A high-quality science fiction series for a new generation, and it's one they can be proud of.
The Hunger Games: Catching Fire
Much like its successful predecessor, The Hunger Games: Catching Fire–directed by Francis Lawrence (I Am Legend) and based on the book series by Suzanne Collins–features rock-solid performances, great writing, and inventive action set pieces set in a sci-fi dystopia. The Hunger Games was a largely enjoyable and entertaining blockbuster romp, but its sequel betters it in every respect, a tightly-woven, thrilling, adrenaline-pumped beast of a film with a 146-minute running time that feels like 60. Like a bulldozer, the film plows forward, never stopping, sweeping you up in its sci-fi action clutches and never letting go.
As the film begins, we find our teen heroine Katniss Everdeen (Jennifer Lawrence, the backbone of the film) in a traumatized state after “winning” the last Hunger Games–a Battle Royale-style arena challenge used as a tool of oppression by a totalitarian government called “The Capitol”–for the people of District 12, the place she calls home. She and her friend Peeta (Josh Hutcherson), who represented District 12 with her in the games, found a way for them to both survive the contest, outsmarting the Capitol and irritating President Snow (Donald Sutherland) in the process. The bow-wielding huntress’ cunning defiance has made her something of a symbol of hope for the destitute, violently oppressed districts of Panem. In retaliation, the malevolent Snow has finagled the next games so that Katniss and Peeta are thrown in again, along with other winning tributes from previous games.
As Katniss and Peeta are sent on a Capitol-mandated “victory tour”, paraded around in front of the districts whose tributes they’ve killed in the games, they wrestle with overwhelming PTSD and winners’ guilt (they’re plagued with constant night terrors and visions of death), though they’re forced to feign happiness (and love for each other) when in public. Katniss is reluctant in her new role as revolutionary, to say the least. Disgusted is a better word. Though she’s ignited a spark of revolution in Panem, all she really wants is to keep her loved ones safe and lead a normal life–a fool’s dream at this point, tragically.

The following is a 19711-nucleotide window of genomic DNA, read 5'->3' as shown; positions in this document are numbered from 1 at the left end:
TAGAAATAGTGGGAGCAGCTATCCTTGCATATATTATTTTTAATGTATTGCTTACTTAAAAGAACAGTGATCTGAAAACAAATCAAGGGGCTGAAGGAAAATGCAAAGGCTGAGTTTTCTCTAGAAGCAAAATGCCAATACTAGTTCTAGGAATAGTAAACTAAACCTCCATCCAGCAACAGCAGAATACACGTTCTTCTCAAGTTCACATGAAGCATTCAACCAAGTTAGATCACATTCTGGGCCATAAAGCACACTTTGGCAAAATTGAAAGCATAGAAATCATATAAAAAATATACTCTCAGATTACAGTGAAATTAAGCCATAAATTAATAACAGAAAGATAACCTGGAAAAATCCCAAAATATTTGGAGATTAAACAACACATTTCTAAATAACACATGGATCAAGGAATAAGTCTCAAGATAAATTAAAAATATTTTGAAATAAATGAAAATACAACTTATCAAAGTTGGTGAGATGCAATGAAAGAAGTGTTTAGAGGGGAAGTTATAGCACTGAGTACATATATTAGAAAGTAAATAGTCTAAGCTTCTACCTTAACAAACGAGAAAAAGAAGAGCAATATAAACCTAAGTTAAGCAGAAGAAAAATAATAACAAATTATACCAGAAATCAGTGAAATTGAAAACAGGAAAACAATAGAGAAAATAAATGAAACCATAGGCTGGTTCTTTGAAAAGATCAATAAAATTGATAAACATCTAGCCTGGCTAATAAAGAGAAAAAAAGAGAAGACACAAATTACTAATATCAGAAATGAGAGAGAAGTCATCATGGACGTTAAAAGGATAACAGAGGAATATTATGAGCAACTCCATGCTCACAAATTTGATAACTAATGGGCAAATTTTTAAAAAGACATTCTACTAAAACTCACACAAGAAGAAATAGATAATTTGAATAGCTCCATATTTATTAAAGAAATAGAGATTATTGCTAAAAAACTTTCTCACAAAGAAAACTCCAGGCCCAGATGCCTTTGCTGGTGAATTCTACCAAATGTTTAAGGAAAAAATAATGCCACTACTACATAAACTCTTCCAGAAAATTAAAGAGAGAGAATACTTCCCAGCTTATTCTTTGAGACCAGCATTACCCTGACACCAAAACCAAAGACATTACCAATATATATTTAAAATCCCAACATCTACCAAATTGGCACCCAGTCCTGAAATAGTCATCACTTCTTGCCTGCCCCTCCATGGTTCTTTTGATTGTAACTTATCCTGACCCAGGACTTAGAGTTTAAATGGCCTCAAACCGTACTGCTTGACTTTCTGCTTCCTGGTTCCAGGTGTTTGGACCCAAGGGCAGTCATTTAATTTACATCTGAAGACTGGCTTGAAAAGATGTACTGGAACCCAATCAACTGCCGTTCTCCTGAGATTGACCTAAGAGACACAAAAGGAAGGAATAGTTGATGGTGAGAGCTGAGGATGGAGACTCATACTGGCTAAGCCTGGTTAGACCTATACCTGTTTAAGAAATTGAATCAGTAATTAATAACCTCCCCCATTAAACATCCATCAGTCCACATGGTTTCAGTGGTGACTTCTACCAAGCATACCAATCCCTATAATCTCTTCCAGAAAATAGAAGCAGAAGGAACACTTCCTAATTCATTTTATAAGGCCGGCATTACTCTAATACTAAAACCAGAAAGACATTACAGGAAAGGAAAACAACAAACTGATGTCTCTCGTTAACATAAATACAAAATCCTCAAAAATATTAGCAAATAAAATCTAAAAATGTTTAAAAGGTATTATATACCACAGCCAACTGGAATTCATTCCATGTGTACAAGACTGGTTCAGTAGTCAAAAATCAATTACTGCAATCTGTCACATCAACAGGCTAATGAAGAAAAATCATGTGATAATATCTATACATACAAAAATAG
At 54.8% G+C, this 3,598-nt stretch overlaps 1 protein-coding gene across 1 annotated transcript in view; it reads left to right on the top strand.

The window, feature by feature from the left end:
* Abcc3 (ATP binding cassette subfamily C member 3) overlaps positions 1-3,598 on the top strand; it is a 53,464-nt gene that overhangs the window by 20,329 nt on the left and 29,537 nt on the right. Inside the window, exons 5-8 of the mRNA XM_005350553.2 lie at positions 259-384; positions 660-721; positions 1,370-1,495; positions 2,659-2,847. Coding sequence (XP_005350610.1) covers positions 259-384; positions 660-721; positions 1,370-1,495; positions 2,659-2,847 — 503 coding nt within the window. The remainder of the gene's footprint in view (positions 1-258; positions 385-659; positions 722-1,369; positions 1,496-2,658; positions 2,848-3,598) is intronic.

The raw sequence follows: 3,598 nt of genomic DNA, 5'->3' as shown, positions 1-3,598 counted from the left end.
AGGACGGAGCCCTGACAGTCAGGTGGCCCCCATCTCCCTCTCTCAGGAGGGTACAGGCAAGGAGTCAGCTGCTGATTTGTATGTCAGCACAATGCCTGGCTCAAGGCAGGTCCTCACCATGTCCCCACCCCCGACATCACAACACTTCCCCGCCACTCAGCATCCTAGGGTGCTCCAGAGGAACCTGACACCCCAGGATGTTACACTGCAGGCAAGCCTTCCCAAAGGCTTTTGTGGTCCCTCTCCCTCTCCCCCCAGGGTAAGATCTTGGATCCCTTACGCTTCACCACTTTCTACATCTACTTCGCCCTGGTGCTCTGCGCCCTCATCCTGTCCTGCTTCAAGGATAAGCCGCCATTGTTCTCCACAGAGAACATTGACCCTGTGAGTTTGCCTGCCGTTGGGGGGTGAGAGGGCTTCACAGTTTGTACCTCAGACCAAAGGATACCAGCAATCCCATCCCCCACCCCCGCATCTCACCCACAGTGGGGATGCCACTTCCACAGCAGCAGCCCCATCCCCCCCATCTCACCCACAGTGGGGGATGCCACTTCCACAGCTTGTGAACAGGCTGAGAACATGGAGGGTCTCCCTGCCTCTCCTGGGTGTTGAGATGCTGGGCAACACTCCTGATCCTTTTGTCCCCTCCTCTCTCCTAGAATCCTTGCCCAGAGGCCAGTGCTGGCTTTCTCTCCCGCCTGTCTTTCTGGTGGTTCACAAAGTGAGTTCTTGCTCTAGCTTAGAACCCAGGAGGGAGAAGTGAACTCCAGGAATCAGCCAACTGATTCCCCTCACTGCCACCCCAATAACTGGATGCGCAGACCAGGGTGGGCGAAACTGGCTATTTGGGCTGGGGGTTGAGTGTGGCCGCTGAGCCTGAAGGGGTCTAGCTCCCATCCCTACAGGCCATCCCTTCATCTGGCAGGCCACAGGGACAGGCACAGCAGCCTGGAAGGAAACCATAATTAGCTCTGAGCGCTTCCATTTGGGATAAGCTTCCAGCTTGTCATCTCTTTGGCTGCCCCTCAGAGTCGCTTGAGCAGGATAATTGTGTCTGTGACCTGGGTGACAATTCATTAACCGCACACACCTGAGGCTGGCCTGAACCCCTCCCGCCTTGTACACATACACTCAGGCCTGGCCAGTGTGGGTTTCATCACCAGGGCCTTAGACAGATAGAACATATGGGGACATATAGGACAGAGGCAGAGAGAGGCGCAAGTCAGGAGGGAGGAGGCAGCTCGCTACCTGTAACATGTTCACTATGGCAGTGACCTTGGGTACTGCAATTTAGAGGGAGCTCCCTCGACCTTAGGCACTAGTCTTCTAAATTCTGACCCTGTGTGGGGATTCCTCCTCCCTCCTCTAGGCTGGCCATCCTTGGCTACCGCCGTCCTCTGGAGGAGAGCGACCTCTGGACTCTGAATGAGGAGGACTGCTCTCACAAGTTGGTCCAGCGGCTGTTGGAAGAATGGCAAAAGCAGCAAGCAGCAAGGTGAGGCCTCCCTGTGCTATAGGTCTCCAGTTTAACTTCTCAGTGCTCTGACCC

The tension is thick and the stakes are sky-high from the opening moments of the film, and the intensity never ever lets up. This is mostly thanks to Lawrence, who sells the gravity and magnitude of the drama every second she’s on screen. With the Capitol bearing down on her and the rebellion holding her up her up, she’s being crushed in the middle, and the anguish is written all over her face.
In a terrific scene, Katniss stands in front of a district whose deceased tribute was one of her allies in the games. She sees the family of the tribute, and guilt, sorrow, fury, and regret slowly crush the pretty princess charade forced onto her by the Capitol. She gives an impassioned, mournful eulogy of her fallen friend, and inadvertently inspires the downtrodden citizens to show transgressive signs of revolt against the Capitol guards, who respond with lethality. Katniss is dragged away, heart shattered by the consequences of her accidental incitation, and we see her soul break in front of our eyes. The grand, sweeping themes of gender expectations, mental oppression, feminism, and violence as entertainment are siphoned through a relatable, layered, human character in Katniss, and Lawrence gets the message across superbly.
The supporting cast rises to the occasion, too. Phillip Seymour Hoffman, a new, fantastic addition to the cast (no surprise there), plays the new “game designer” (a sadistic position, in the context of these “games”.) Stanley Tucci returns as the absurdly jubilant Hunger Games host, and matching his pizazz is the also returning Elizabeth Banks as the gaudily attired Effie Trinket, Katniss and Peeta’s den mother, of sorts. Jena Malone is a standout as Johanna, an axe-wielding, F-bomb-dropping punk queen who spits in the face of the Capitol.
The love triangle between Katniss, Peeta, and hunky huntsman Gale (Liam Hemsworth) is downplayed here, as are the games themselves. It’s appropriate, since the real story here is one of people vs government. Fear not; nearly half of the film is spent with Katniss fighting for her life in the games, but the light of the rebellion and shadow of the Capitol pervades it all. Like the first film, the actions scenes are slick and imaginative, and Lawrence sells the games’ danger just as well as she does the dramatic beats. Francis Lawrence has a good eye for action, and infuses the action set pieces with so much suspense and terror it can feel like a horror movie at times. The set and costume design are also excellent, and Lawrence’s lush visual style magnifies their craftsmanship.
The one major weakness of the film is an unavoidable one: the ending is such a cliffhanger (it follows the book to a T) that it makes the film feel more like an episode than a complete, contained story. It’s noticeably manipulative, but for the life of me I can’t begin to think of an alternative narrative route. This is a series, after all.
Despite sharing a similar narrative structure with the first film, Catching Fire ups the ante and heightens every element of the storytelling, from the drama to the stakes to the performances to the action. All of the elements of the film work so well in concert that it’ll capture your attention entirely, and you’ll forget that it’s a tentpole studio film meant to sell merchandise. It transcends the category of “young adult cash-grab” many are so quick to shove it into, next the Twilights of the world. It’s so much better than that; this is a high-quality science fiction series for a new generation, and it’s one they can be proud of.